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A weekend in Sicily

johnaalex

Distinguished Member
This was our first visit to Sicily. We stayed at the Grand Hotel San Pietro in Taormina. The weather was warm, but most days were misty to some degree so I did not get any good shots of Etna. As much as I liked Taormina the costs, especially with the current strength of the Euro, mean I won't be rushing back there.

The full set is here - Taormina, Sicily May 2008

Click on each picture for a larger version.

Taken with D300 and 18-200VR.

1) Islo Bella as seen from the hotel grounds


2) An abandoned building


3) Look at the size of those lemons!


4) Odeon S Caterina - ISO800


5) The street to the Greek Theatre


6) The Greek Theatre from back stage


7) Lots of "arts and crafts" shops in the narrow side streets


8) And of course - lots of restaurants!


9)


10) The old gate to the main street
 

onefivenine

Well-known Member
This brings back some nice memories.
It is expensive but worth it. Not a single 'Sunday roast served here' or 'all day breakfast' sign in sight. :rotfl:
Blackpool/Benidorm it ain't. :thumbsup:

Photos look a bit washed out. Do you have a circular polarizer?
 

ryart

Active Member
Some good shots there. Lovely place isn't it, but I agree about the prices. Was there a couple of years ago but we stayed inland on the north flank of Etna where it is quite a bit cheaper. I took a picture of the headland in your first shot about 15 years ago and have been wondering exactly where I took it ever since - thanks for solving the mystery :smashin:.
 

johnaalex

Distinguished Member
Photos look a bit washed out. Do you have a circular polarizer?

Most were taken in very bright sunlight, but not sure I would say these looked "washed out". I don't have a circular polarizer - what benefit would it give?
 

onefivenine

Well-known Member
Most were taken in very bright sunlight, but not sure I would say these looked "washed out". I don't have a circular polarizer - what benefit would it give?

A C-PL is very useful especially in harsh sun.
It produces deeper richer colours.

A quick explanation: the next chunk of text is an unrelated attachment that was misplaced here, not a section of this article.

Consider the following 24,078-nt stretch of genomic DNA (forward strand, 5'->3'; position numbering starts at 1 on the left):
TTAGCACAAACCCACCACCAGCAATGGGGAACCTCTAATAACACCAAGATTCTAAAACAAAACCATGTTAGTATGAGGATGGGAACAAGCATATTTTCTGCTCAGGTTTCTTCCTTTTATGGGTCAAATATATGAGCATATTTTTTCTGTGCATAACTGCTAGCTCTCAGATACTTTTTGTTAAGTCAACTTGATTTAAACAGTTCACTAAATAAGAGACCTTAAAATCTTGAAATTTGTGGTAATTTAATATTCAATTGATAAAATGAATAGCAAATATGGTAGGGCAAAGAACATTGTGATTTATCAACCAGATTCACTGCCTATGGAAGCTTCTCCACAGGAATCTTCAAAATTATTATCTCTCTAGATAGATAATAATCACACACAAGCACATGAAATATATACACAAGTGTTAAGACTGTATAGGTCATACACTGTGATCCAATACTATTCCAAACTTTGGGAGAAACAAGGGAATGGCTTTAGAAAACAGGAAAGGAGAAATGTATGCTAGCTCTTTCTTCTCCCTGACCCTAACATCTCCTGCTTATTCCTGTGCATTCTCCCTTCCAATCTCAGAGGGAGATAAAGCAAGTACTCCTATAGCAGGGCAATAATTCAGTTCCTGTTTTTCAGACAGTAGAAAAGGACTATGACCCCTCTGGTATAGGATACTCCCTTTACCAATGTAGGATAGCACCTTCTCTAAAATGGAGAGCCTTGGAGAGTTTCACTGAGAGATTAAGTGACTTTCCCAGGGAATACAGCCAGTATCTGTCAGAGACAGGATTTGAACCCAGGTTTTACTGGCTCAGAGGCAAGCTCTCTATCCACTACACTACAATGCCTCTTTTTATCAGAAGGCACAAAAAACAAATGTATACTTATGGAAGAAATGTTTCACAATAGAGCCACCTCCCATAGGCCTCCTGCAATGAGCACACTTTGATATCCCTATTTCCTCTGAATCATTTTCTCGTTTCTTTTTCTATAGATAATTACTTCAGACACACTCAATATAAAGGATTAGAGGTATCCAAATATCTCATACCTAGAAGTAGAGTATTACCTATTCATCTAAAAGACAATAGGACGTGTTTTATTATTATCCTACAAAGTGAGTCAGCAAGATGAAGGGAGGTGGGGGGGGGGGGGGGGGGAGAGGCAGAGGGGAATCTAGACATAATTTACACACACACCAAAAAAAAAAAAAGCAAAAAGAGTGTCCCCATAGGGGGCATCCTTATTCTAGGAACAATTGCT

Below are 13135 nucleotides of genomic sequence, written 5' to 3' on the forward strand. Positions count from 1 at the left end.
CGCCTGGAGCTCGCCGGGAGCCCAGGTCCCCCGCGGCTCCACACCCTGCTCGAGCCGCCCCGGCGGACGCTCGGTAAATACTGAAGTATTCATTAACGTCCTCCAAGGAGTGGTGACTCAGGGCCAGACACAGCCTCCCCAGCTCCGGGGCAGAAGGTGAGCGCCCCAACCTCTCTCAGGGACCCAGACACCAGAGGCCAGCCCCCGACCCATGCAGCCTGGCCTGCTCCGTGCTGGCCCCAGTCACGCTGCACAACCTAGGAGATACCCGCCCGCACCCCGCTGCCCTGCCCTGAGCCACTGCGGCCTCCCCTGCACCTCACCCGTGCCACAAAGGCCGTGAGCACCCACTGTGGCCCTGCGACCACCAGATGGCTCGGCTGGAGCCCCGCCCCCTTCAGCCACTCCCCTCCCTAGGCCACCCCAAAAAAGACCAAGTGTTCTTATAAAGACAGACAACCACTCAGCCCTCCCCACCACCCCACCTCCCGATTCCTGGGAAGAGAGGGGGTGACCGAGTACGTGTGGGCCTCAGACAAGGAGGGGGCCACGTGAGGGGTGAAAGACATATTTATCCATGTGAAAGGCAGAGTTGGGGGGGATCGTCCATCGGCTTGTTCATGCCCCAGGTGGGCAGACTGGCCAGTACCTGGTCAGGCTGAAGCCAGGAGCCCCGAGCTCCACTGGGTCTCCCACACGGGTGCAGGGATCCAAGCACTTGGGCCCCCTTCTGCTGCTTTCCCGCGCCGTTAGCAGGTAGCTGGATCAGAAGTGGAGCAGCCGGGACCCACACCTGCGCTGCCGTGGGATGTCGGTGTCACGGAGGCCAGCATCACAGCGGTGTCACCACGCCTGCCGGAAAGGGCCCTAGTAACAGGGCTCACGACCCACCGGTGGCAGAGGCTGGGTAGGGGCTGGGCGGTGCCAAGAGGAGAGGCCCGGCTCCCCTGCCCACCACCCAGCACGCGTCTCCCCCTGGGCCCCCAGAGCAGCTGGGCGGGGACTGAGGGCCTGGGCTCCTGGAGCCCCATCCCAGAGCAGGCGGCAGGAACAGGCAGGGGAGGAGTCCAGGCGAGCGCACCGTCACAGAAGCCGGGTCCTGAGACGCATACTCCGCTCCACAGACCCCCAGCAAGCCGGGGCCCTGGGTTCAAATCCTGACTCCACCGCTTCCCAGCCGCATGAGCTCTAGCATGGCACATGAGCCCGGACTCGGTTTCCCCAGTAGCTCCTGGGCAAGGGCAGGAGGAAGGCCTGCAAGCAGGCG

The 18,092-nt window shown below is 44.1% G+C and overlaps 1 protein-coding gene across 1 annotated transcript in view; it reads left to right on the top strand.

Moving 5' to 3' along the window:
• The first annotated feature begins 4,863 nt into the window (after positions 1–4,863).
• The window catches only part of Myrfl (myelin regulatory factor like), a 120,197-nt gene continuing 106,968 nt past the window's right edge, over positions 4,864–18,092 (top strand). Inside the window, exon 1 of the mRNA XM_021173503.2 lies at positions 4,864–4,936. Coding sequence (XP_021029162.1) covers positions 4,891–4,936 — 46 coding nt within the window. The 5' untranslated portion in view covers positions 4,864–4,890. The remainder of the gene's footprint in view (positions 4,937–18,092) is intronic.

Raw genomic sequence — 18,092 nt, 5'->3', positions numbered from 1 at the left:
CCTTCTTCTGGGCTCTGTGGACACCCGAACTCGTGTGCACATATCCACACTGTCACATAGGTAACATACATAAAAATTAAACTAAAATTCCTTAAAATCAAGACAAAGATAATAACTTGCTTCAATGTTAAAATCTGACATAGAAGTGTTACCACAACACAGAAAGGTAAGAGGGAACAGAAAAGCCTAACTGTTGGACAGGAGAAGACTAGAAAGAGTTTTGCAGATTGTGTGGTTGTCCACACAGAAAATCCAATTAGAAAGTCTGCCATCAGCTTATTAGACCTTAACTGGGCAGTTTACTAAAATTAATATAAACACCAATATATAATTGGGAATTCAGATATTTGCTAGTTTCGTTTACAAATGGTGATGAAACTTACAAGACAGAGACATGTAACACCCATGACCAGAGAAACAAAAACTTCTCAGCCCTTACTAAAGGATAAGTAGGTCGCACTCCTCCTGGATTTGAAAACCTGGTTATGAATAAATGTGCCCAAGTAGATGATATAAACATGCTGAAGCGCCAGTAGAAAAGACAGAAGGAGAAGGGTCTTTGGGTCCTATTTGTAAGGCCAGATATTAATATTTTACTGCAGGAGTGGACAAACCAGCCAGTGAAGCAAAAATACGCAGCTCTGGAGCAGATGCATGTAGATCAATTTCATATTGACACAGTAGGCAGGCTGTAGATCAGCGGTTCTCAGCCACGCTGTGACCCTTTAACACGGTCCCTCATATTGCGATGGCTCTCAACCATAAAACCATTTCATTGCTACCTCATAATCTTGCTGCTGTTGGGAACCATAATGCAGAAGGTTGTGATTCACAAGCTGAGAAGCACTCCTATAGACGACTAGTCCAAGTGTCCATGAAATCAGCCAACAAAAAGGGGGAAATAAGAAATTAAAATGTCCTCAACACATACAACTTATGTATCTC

I keep one permanently on the lens during the day when in sunny climes.
Some Sicily shots here if you're interested in a comparison - all of the outdoor shots will have been taken with a C-PL.
 

Tobers

Well-known Member
Hmmmm - looks very nice. I can just see myself sitting having a cold beer overlooking the sea.

A polariser could have helped but not as much as being out later in the day near sunset, but then I reckon you'd have had a load of nasty shadows to deal with.

Lovely pics though, gives the viewer a good feed for the place.
 

johnaalex

Distinguished Member
A C-PL is very useful especially in harsh sun.
It produces deeper richer colours.
I keep one permanently on the lens during the day when in sunny climes.
Some Sicily shots here if you're interested in a comparison - all of the outdoor shots will have been taken with a C-PL.

Dave

Thanks for the tips and can I nick your Etna photo please? :rolleyes:
 

johnaalex

Distinguished Member
Hmmmm - looks very nice. I can just see myself sitting having a cold beer overlooking the sea.

A polariser could have helped but not as much as being out later in the day near sunset, but then I reckon you'd have had a load of nasty shadows to deal with.

Lovely pics though, gives the viewer a good feed for the place.

The cold beer will cost a fortune, but worth it ;)

As I shoot in RAW do you know if there is a way to simulate a C-PL in PP?

Glad you like the pics.
 

onefivenine

Well-known Member
The cold beer will cost a fortune, but worth it ;)

As I shoot in RAW do you know if there is a way to simulate a C-PL in PP?

Glad you like the pics.

A C-PL physically prevents any direct polarised light/reflections from hitting the focal plane/sensor.

This basically means NO, you can't replicate it in photoshop (unless you have the Time Machine plug-in to go back and take the photo with a C-PL ;))


Edit:
Some work in levels and curves should bring out the colour and contrast though :) ;)
 

johnaalex

Distinguished Member
This basically means NO, you can't replicate it in photoshop (unless you have the Time Machine plug-in to go back and take the photo with a C-PL ;))

I did have the Time Machine plug-in but I sold it to you next week :D
 

moob

Active Member
Very nice and puts me in the mood for my break to the Amalfi Coast in 2 weeks time.

Thanks for the reminder on the CPL 159 - almost forgot to get one in time.
 

ryart

Active Member
Interesting comments about using a polarising filter. They can be very useful in some situations where reflections are a problem, but for many subjects it is those very reflections that add to the beauty of a scene. They can certainly give a richer "effect" but I think this is often at the expense of sucking the life out of a picture and giving an artifical look. Useful to have with you but I am not so sure about using all the time unless you really like the effect it gives.
 

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